“Today I want to teach you that readers debate and argue which themes are more significant in a story, supporting their positions with reasons and evidence, and testing their theories out through debate and rebuttal.”

If you feel that students need additional work finding and supporting themes before you move into this debate work, you might consider any of the following teaching points as alternatives, or as possible small group work to do with clubs.

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22 Teachers College Reading and Writing Project Reading Curricular Calendar, Eighth Grade, 2017-2018 Unit 3 - Dystopian Book Clubs

• Readers sometime find themes by looking for repeated lines, actions or images.

• Some words or phrase can help make sure a theme is a theme: ‘many people…’, ‘often…’, ‘some people…’, ‘in life…’

• When a text reminds you of another one, whether it’s a song, a television show or movie, it might be an indication that they have a theme in common. Try writing long about what each text is really about, based on their commonalities.

Bend II, Session Five: Centers

Just as in the first bend, in this session, students will work in centers. Unlike last time, you will not need to use as much time on set up. All of the centers have already been introduced and students should know which groups they are working with. However, you might want to spend five minutes at the start of your class time doing some trouble-shooting for issues that might have come up last time. For example, if in certain centers people did not work for very long, and just seemed to race through, you might need to talk through what the work should look like. If you noticed people were not taking enough notes, you might want to remind them that they will be having a celebration at the end of the unit which will rely on their knowledge of these literary terms and traditions. If people were not taking care of supplies well, you might need to assign a person in each group to be responsible.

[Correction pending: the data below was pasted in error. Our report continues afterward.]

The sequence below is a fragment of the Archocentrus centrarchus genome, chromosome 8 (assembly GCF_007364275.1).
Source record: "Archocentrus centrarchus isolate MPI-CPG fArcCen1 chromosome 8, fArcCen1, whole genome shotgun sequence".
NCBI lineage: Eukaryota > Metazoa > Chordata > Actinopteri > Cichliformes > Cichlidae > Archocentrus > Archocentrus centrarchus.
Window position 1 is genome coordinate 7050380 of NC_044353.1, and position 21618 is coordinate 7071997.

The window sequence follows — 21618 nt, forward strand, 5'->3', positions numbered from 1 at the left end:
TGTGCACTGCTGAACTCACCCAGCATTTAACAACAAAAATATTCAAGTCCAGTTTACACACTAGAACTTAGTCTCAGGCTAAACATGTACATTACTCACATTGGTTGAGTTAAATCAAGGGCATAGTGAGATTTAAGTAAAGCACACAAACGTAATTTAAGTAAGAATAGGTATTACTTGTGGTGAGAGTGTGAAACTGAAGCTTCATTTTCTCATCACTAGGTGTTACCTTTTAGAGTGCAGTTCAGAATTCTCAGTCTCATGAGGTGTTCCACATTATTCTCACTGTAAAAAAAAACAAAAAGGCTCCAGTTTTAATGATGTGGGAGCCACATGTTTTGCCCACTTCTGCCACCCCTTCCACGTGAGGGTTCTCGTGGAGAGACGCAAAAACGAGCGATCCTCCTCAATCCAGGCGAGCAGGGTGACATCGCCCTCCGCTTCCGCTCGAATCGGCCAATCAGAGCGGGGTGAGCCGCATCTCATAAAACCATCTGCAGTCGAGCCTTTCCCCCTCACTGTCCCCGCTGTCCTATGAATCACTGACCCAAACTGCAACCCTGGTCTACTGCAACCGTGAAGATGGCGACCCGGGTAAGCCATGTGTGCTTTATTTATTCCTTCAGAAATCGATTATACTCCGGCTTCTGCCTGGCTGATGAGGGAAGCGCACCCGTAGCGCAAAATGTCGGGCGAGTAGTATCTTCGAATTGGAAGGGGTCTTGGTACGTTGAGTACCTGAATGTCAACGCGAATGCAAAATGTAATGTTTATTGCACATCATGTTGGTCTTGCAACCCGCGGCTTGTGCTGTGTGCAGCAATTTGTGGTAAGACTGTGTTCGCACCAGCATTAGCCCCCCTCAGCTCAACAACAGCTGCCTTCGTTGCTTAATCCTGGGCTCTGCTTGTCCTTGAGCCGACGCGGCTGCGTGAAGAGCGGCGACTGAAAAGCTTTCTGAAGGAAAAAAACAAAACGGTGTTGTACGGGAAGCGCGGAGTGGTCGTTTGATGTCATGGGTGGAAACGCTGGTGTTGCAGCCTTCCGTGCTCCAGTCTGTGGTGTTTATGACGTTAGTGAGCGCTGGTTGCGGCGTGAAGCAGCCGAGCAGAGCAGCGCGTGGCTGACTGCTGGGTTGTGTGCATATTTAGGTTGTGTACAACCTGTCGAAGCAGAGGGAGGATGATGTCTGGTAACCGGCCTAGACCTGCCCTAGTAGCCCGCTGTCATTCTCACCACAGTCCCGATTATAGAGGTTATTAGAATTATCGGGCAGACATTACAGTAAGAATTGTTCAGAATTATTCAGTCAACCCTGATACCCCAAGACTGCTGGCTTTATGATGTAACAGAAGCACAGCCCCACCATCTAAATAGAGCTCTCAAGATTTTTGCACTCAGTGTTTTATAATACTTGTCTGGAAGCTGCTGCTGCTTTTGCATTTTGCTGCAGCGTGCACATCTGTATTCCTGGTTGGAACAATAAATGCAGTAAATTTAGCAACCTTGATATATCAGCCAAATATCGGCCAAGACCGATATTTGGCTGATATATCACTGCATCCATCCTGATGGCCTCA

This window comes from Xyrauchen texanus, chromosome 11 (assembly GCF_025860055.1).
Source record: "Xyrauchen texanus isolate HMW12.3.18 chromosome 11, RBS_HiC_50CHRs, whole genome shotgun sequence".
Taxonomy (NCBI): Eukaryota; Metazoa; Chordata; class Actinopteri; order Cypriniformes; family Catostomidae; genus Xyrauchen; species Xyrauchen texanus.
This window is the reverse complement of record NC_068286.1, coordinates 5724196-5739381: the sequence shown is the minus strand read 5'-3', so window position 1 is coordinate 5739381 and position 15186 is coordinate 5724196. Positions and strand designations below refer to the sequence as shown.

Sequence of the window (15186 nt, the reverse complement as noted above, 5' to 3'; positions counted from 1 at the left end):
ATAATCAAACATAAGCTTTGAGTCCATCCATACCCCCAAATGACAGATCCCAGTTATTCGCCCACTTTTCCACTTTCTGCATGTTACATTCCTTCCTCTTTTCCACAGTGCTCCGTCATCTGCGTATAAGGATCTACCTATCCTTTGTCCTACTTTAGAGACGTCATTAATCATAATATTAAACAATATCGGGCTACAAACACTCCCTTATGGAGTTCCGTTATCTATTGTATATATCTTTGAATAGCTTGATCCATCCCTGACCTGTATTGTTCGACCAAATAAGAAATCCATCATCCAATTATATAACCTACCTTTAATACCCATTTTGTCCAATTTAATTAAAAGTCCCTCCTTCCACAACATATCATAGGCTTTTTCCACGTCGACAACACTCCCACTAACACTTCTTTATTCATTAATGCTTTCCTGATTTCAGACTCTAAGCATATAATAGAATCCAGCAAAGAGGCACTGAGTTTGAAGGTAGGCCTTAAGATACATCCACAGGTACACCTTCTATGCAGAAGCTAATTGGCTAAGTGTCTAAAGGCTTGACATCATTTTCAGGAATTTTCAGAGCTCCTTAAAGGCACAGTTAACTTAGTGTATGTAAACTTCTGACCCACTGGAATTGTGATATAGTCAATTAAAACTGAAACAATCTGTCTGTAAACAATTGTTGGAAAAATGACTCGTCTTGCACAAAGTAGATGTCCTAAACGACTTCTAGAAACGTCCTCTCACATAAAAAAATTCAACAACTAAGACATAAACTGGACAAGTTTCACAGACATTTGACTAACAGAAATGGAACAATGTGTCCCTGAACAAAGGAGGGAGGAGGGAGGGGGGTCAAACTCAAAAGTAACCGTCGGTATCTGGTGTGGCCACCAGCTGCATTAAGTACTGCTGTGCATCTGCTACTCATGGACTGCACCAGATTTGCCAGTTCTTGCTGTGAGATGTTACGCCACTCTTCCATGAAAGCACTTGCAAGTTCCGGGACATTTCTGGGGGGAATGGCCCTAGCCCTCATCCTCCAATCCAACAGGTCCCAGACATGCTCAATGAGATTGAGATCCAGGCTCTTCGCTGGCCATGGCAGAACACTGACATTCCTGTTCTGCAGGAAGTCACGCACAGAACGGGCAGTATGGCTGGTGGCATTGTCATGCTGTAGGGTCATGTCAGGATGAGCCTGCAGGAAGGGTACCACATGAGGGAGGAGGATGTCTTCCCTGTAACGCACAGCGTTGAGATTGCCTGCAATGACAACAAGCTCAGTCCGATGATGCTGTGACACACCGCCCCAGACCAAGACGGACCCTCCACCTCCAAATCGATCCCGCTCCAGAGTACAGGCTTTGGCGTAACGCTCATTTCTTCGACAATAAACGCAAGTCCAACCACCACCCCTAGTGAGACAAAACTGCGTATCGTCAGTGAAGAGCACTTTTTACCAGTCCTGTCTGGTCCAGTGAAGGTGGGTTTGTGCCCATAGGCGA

As was the case before, students will go off to the centers. Many teachers prefer that students work at just one center for 15-20 minutes and then spend the rest of the period reading. If, however, you would rather students spend less time at each center, you could have them spend 10 minutes, for example, and have two rotations, that can work too. No matter which way your centers go, it will be important to check in on each group, but to try to keep the coaching lean and brief.